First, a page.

“We can never have enough of nature.” — Thoreau, “Spring,” Walden
When the hoopla began to swirl around the arrival of the solar eclipse, my inner nonconformist rose to the occasion. If everybody was going to watch this show, then I decidedly would not. I would not get special glasses. I would not make a cereal box viewer. I would not travel miles upon miles to get closer to the line of totality. No, no, no. I was determined instead to have as average a day as possible.
And yet, I wanted to be outside for the duration of the eclipse. I wanted to be in a natural space. I knew the rules about looking at the sun with unprotected eyes. I wouldn’t look up. Instead, I would look down and around at the effects of the changing light on the earth. I would listen to the world to discover if it was temporarily different. I would focus on the setting and on the supporting actors, and not on the event headliners. I would find my own way to have a unique experience.
So I chose to spend two hours doing some long-overdue maintenance in my own yard. I pulled a few weeds and I trimmed a few bushes and trees, even as the sun and the moon fell into alignment behind my back. I cocked my ears and thought I heard a special quietness. Very few birds sang, and only the occasional crow called. Then again, I didn’t know what their normal routines were for a typical sunny afternoon in August. Maybe the landscape was always this quiet. I clipped a few more errant branches as the minutes passed.
When the yard got shady and the air felt cooler, I marveled at the change. But it was too early in the process, and it was only because a cloud had passed overhead. The sunlight came back even stronger, afterward. I dragged my weeds and cut branches to a back corner of the yard.
Gradually I heard the voices of folks in the neighborhood who were standing outside, taking in the view. They talked amongst themselves and ooohed and aaahed at the proper moment, when we finally got 75% coverage of the sun. There was a little more shade in my yard then, but not much more, and not for long. And I was slightly disappointed when the sunnier spots under my trees didn’t turn into wispy crescents like they were supposed to. Ah, well. I’ve already made many wonderful natural connections in my lifetime. This moment didn’t have to be one of them.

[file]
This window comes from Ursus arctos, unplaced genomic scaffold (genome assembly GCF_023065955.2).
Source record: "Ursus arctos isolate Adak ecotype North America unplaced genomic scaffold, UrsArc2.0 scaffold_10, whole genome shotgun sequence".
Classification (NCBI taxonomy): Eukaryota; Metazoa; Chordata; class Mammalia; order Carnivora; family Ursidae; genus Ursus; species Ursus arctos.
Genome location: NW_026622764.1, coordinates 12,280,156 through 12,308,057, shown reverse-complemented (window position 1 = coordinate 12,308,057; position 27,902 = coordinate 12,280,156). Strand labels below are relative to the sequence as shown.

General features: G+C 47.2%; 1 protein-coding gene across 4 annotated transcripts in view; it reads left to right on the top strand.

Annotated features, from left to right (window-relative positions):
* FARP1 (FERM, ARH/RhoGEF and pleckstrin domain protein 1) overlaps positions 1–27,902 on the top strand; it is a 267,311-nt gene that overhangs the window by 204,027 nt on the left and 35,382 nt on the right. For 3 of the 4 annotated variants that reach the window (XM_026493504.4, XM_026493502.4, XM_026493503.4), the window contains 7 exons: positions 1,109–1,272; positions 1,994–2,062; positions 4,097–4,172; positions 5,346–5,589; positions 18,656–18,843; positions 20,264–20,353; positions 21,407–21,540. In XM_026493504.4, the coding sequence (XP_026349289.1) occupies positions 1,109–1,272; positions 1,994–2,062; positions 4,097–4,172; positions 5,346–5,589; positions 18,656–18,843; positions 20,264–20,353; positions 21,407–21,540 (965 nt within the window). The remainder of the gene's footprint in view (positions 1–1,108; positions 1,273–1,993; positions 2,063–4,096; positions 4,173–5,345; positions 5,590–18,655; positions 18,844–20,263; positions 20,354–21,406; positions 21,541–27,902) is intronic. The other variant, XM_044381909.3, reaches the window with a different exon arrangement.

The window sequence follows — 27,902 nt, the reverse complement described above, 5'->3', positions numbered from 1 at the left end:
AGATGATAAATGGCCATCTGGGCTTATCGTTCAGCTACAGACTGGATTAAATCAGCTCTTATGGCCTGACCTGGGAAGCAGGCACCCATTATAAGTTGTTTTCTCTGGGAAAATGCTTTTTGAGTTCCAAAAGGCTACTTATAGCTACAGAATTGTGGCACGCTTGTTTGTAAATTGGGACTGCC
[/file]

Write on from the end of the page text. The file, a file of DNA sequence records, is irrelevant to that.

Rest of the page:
And I did find some small treasures anyway, while I tidied up the place. An abandoned shell of a cicada was attached to a branch in the Japanese maple. The spiky seed balls are beginning to grow underneath the sweet gum leaves. And two lantern plants have suddenly decided to sprout in the needle-duff under the pine tree. “Heaven is under our feet, as well as over our heads,” as Henry would say. It’s true. And these kinds of miracles happen all the time. “Everyday” doesn’t necessarily mean “ordinary.”
I think it’s terrific that a natural phenomenon fascinated more people than any championship athletic event ever could. This show did involve two round objects. But these we cannot throw, hit, or kick. We can catch them, though. In fact, we can catch their unique light performances nearly every single day. They deserve to be watched more often than for a few minutes at a certain time, once every seven years. And they always offer their best magic for free.
So I ask: What are you eclipse-watchers doing today? You can keep the momentum going, you know. You can watch sunrises and sunsets. You can check out the phases of the moon, in daytime and at night. You can turn your eyes to the earth and see all the marvelous stuff that we’ve got down here. You don’t have to travel to dynamic landscapes or wait for dramatic special events to connect with nature. It is all around us, all the time. Pay attention to it deliberately, and it will reveal its wonders to you.
Yes, you should savor your own recent experience. And I also urge you to continue your own personal nature study every day from now on, in your own neighborhood. Marvels await. You may be able to touch them. And what you find here may eclipse even the eclipse.
“We must go out and re-ally ourselves to Nature every day.” — Thoreau, Journal, December 29, 1856